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ITB Overview

By September 18, 2019 No Comments


The iliotibial tract (known as the iliotibial band or IT band) is a longitudinal thickening of the fascia lata, which is strengthened supero-posteriorly by fibres from the gluteus maximus. It is located laterally in the thigh, extending from the iliac tubercle to the lateral tibial condyle. The ITB and ATFL act as an extensor, abductor and lateral rotator of the hip, with an additional role in providing lateral stabilisation to the knee joint. Inflammation of this band results in the condition termed iliotibial band syndrome (ITBS).The condition is common in those who have regular exercise involving repetitive flexion and extension of the knee, commonly runners, weightlifters, or cyclists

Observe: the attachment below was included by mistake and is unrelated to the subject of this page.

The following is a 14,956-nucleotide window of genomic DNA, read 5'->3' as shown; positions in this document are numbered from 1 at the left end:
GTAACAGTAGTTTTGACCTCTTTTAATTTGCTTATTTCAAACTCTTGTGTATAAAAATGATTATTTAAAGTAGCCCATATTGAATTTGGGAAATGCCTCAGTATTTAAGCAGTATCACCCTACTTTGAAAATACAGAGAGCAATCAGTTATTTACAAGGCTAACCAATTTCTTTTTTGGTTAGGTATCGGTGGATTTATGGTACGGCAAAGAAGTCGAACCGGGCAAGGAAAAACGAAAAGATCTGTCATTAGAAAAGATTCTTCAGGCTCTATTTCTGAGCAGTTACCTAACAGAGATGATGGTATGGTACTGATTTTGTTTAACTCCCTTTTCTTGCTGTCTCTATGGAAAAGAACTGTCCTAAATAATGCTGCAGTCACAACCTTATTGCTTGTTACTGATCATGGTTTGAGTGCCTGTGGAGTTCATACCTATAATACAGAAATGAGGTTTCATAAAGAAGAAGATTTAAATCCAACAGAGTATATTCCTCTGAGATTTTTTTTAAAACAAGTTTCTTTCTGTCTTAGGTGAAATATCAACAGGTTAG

The Waveblade and ITB

The Waveblade is designed to engage with the deep tissue such as the vastus lateralis gluteus max or tensor fascia lata that surround the ITB there by stimulating sensory nerve endings in fascia. By stimulating the nerve endings which then can trigger change in tension or changes in the autonomic nervous system which can result in an altered fluid hydration of the fascial structure (Schelip’s 2003).

In Schelip’s 2003 article, fascial plasticity he then developed the hypothetical model, that at least some of deep tissue effects may be due to the stimulation of sensory nerve endings in fascia, Robert believed that this is one of the most likely/valid explanations for the often observed tissue release effects in hands-on myofascial work.